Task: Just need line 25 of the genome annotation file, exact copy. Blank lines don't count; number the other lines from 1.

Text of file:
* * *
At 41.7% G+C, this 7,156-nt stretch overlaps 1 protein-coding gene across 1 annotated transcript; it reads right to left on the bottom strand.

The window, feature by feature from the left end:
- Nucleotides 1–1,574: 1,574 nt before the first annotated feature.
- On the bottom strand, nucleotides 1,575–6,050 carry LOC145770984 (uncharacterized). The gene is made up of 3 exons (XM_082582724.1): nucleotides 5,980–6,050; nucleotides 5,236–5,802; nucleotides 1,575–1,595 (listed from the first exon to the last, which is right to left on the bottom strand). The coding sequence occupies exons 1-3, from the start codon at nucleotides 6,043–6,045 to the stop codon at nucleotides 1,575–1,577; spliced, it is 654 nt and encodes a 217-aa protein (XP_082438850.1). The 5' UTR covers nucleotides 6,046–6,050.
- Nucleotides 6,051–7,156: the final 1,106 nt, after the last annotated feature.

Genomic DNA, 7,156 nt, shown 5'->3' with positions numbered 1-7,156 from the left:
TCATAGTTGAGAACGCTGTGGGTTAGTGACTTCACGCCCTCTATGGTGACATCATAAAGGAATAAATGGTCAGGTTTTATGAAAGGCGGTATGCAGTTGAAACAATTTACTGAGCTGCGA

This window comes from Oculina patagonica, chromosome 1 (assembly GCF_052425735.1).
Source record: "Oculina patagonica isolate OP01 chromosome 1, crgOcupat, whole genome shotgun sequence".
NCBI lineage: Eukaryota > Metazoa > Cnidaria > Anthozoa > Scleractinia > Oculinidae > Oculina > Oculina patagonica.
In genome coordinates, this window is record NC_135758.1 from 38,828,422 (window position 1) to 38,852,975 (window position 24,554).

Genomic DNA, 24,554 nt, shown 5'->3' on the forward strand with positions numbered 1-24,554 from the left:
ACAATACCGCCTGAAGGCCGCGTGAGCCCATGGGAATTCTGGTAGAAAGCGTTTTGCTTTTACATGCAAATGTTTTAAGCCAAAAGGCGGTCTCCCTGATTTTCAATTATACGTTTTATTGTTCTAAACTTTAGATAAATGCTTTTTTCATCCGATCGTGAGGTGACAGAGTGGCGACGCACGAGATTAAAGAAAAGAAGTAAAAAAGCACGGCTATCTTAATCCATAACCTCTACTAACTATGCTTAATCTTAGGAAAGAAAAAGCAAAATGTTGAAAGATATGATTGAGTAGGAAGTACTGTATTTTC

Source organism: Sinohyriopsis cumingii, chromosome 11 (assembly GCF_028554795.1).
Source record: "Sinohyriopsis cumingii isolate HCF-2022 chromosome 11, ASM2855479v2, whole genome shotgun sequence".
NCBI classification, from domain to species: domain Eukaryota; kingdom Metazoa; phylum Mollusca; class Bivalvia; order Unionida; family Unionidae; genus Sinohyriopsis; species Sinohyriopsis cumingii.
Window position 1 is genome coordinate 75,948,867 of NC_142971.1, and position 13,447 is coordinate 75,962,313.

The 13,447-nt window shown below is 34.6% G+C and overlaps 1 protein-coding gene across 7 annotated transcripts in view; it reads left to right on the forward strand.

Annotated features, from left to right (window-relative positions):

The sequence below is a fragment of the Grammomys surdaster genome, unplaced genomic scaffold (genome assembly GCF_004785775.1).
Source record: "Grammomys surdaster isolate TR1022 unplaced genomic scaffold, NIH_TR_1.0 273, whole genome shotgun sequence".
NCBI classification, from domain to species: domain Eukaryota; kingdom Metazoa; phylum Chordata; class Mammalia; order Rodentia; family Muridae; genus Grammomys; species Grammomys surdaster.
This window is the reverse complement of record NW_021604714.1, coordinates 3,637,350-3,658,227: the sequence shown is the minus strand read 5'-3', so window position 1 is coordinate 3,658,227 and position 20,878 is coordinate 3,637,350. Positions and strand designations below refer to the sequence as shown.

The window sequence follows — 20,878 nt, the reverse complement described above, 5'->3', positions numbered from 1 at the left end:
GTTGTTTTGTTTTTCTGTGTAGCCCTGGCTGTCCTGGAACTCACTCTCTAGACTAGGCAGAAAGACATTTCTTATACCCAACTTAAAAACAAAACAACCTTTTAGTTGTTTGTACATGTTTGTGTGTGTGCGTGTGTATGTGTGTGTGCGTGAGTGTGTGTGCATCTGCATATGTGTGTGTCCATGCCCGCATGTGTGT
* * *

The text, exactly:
GTTGTTTTGTTTTTCTGTGTAGCCCTGGCTGTCCTGGAACTCACTCTCTAGACTAGGCAGAAAGACATTTCTTATACCCAACTTAAAAACAAAACAACCTTTTAGTTGTTTGTACATGTTTGTGTGTGTGCGTGTGTATGTGTGTGTGCGTGAGTGTGTGTGCATCTGCATATGTGTGTGTCCATGCCCGCATGTGTGT